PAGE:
This is the final part of a 6-part series. Read part 1part 2part 3, part 4, and part 5.

Now that we have an understanding of what good Christian citizenship is, let’s consider the good examples set by individuals who lived for the glory of God and loved their neighbors well. Isaac Newton once attributed his scientific success to “standing on the shoulders of giants” who had gone before him. Likewise, we can press on toward being better citizens because others have already laid down a strong foundation for us to build upon.

In the first installment of this series on citizenship, the question was posed, “What does it mean to be a Christian citizen?” A biblical example of godly citizenship is Shiphrah and Puah, the Hebrew midwives described in the book of Exodus. The pharaoh who had enslaved the children of Israel feared an uprising, so to reduce the male population, he commanded Shiphrah and Puah to kill any sons born to the Hebrews. Because “the midwives feared God and did not do as the king of Egypt commanded them, but let the male children live” (Exodus 1:17), the Lord blessed them for their faithfulness. The women modeled good citizenship because they prioritized the kingdom of heaven over their citizenship of Egypt while seeking the well-being of their neighbors.

The second installment of this series talked about discerning the differences between good and bad citizenship, and explained why being a good citizen of heaven sometimes necessitates being a “bad” citizen of earth. In another biblical example, Esther risked her life to save her people from mass genocide. Esther was the queen of Persia, and her identity as a Jew was not public. Rather than seek her own safety, however, she chose to consider the well-being of others and went to the king uninvited to plead for the lives of her people, the Jews. Her selfless act made her a good citizen of heaven, despite temporarily making her a “bad” citizen of Persia.

The third installment of this series explained why good citizens are essential for any community to flourish and why good citizenship often requires courage and determination to uphold the truth. During World War II, the Nazis began an indoctrination program called Hitler’s Youth. However, some young people resisted Nazi indoctrination. One such young woman was Sophie Scholl (pictured above). She took a stand against the regime and gave her life at the age of 22 because she dared to open the eyes of her peers with her words. We need good citizens like Sophie, who are willing to risk everything for the truth.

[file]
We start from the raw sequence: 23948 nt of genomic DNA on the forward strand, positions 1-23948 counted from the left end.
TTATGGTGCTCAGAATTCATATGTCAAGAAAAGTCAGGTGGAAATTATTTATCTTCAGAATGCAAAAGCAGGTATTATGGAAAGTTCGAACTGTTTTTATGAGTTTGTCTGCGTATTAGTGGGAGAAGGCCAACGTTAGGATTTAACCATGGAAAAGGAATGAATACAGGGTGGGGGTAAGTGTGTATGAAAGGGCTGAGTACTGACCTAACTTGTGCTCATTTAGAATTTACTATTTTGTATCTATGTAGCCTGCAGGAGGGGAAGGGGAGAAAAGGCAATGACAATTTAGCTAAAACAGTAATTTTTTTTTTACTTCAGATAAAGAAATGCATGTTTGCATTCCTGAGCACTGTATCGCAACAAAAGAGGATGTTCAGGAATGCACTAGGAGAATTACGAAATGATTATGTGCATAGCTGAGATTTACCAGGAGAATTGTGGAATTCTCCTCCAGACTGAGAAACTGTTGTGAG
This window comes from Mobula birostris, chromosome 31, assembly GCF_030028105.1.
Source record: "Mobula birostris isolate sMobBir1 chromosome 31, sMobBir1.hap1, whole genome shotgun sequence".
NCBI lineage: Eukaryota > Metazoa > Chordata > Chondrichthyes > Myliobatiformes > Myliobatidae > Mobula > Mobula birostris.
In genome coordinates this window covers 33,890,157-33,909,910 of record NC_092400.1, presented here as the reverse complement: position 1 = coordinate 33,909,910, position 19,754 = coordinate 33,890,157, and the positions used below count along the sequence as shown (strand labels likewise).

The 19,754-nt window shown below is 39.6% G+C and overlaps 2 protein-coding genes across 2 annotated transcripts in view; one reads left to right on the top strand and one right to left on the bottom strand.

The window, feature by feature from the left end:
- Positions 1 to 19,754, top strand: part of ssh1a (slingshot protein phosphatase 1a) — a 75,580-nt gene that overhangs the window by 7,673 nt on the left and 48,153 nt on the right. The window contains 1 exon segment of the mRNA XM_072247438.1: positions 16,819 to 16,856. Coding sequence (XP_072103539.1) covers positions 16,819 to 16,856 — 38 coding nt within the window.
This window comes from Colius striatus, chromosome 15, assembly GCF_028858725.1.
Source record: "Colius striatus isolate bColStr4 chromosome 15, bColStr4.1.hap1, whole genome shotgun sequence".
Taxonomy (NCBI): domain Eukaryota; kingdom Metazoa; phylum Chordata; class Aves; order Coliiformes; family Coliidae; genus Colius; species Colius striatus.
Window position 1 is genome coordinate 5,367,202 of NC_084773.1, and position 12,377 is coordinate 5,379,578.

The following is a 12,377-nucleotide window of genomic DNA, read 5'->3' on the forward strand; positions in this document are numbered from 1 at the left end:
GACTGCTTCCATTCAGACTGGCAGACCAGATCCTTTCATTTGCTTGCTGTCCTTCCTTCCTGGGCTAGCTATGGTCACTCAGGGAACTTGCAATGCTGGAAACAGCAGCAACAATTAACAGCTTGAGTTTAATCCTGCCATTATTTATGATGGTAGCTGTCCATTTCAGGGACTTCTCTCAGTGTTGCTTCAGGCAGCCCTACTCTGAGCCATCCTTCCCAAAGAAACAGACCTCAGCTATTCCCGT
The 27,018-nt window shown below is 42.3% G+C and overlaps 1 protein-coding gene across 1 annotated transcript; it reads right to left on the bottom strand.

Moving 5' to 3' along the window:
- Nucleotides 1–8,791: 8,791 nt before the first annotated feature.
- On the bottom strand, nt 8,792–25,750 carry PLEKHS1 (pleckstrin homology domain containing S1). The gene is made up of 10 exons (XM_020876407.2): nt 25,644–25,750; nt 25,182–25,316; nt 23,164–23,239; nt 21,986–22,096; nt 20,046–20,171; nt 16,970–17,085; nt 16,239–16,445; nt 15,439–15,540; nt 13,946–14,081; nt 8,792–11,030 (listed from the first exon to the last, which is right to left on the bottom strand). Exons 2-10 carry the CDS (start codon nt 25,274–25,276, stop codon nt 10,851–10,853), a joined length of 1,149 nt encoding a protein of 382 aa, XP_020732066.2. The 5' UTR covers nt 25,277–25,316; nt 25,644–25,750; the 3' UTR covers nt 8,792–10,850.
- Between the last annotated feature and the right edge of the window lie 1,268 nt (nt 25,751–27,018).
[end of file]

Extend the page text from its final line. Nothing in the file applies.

The fourth installment of this series emphasized the importance of raising and discipling good citizens. Many Christians are familiar with the Wesley brothers, John and Charles. Their mother, Susanna Wesley, is an excellent model of faithful discipleship. Susanna had 19 children, half of whom did not live to adulthood, due to sickness, accidents, and a house fire. Her husband was often away traveling for the church, so most of the child-rearing responsibilities fell to Susanna. She was determined to disciple her children in the Lord and lead them in family worship, reading and memorizing Scripture, and daily prayer. Her dedication to her children impacted countless people and communities, as she successfully raised good Christian citizens who would grow up to change the world.

The fifth installment of this series discussed whether it is appropriate for Christians to have patriotic loyalties for their earthly nations. The apostle Paul wrestled with this when he said, “If anyone else thinks he has reason for confidence in the flesh, I have more: circumcised on the eighth day, of the people of Israel, of the tribe of Benjamin, a Hebrew of Hebrews; as to the law, a Pharisee; as to zeal, a persecutor of the church; as to righteousness under the law, blameless. But whatever gain I had, I counted as loss for the sake of Christ” (Philippians 3:4b-7). Paul was a proud Hebrew and Jew. There was nothing wrong with feeling an affection for and delight in his heritage, but Paul recognized that he must boast in what Christ has done first.

There are countless more historical examples of individuals who have balanced good citizenship to earthly kingdoms and the kingdom of heaven. May we look to their example and aspire to be good citizens ourselves. This world is not our permanent home; we are citizens of heaven. But we must steward our time on earth well and consider the work that God has for us to do. May we all be good citizens who are engaged in this fall’s elections and our communities year-round. Whatever we do, in word or deed, we should do it all for the glory of God (1 Corinthians 10:31 and Colossians 3:17).